Genetic Programming (GP)

GP is an automated programming technique developed by John Koza currently at Stanford University (More about GP) .  In 1994 I designed and built GeneCode a GP on a 68K Mac solving the "The Santa Fe Ant Trail" as described in John Koza's Genetic Programming I text.  The software built in "object" C was a GP success in that the ants could successfully traverse a 2D trail, but a software mistake; an example of disadvantage of object orientation (sub classing) without a compiler support.  My program was never ported to PPC Mac or other system.

I would like to start another project in Java, and have a particular stone based game in mind.  The first step will be to see what is available in Java for GP.  

Link to John Koza's site on genetic programming.


Santa Fe Trail

 The Santa Fe Trail is a simple problem where you attempt to train the computer through GP to simulate an ant foraging along a broken trail of sugar.  
The following is output from my GeneCode program.  The search for (or evolution of) a program was different every run because I would alter the size of the pool of individuals and because GP uses a randomized starting set.  Each run is different, and no run is guaranteed to score very well.  None of these runs exhibit perfect fitness, however multiple runs exhibit various approaches as you may expected in a living system.  Specifically, both close and narrow tracking, wide tracking, and more chaotic traversing were exhibited.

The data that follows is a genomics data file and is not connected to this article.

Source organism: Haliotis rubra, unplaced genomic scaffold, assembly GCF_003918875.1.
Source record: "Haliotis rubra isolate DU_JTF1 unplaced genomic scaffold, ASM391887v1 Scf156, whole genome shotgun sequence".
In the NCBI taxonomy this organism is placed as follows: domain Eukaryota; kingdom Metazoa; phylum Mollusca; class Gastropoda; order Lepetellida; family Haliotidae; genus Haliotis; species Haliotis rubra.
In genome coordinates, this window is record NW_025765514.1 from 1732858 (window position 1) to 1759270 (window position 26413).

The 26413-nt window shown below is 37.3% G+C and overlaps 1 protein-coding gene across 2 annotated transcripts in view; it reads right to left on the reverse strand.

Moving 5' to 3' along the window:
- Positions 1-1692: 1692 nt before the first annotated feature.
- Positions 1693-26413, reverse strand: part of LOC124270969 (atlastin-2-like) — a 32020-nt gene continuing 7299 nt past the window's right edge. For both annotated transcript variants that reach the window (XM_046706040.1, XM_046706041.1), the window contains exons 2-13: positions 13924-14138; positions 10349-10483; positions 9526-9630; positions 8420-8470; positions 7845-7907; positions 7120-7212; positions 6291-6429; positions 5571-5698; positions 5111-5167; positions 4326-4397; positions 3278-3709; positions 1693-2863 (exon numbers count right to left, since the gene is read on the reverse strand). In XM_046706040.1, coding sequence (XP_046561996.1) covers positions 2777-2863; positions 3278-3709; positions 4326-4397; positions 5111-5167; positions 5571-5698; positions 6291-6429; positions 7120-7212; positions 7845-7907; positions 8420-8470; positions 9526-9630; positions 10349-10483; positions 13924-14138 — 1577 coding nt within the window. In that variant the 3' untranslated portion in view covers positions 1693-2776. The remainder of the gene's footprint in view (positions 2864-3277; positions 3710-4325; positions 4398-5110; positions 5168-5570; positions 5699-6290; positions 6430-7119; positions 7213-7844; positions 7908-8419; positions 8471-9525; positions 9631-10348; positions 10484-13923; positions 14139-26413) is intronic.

Color Key: Green indicates a space where the ant traveled to without finding food, blue a score - food that the ant found, and black food that was not discovered.  The ant always beginsin the upper left hand corner.  The graph in the bottom left is a the fitness measure of both the best and average of all ants in green and the best individual of a generation in red across the horizontal axis the generation number.  For these runs the individual pool was between 500 and 2000 individuals.

This run took the wide but non chaotic approach, but it cannot pass a gap in the trail of 4 down.
Wider Tracking Approach

This run depicts a frequent strategy, a very careful ant.  Probably this ant looks in every direction before moving and only travels in the direction that last scored it some food.  This approach works flawlessly until the end of the maze where it needs to circle around the last found food in widening circles to get the last two morsels.  With this program I have no way (outside of a debugger) of reading the "instructions" generated, but strongly suspect that it commonly follows well because it invariably travels left at the last food pixel.  The poor ant needs some more state information in its instruction set!
narrow approach
More chaotic approaches tended to be succeeded by a "good tracking" programs. Here's one that scores over 1/3 and has lasted to the 39th generation.
More random approach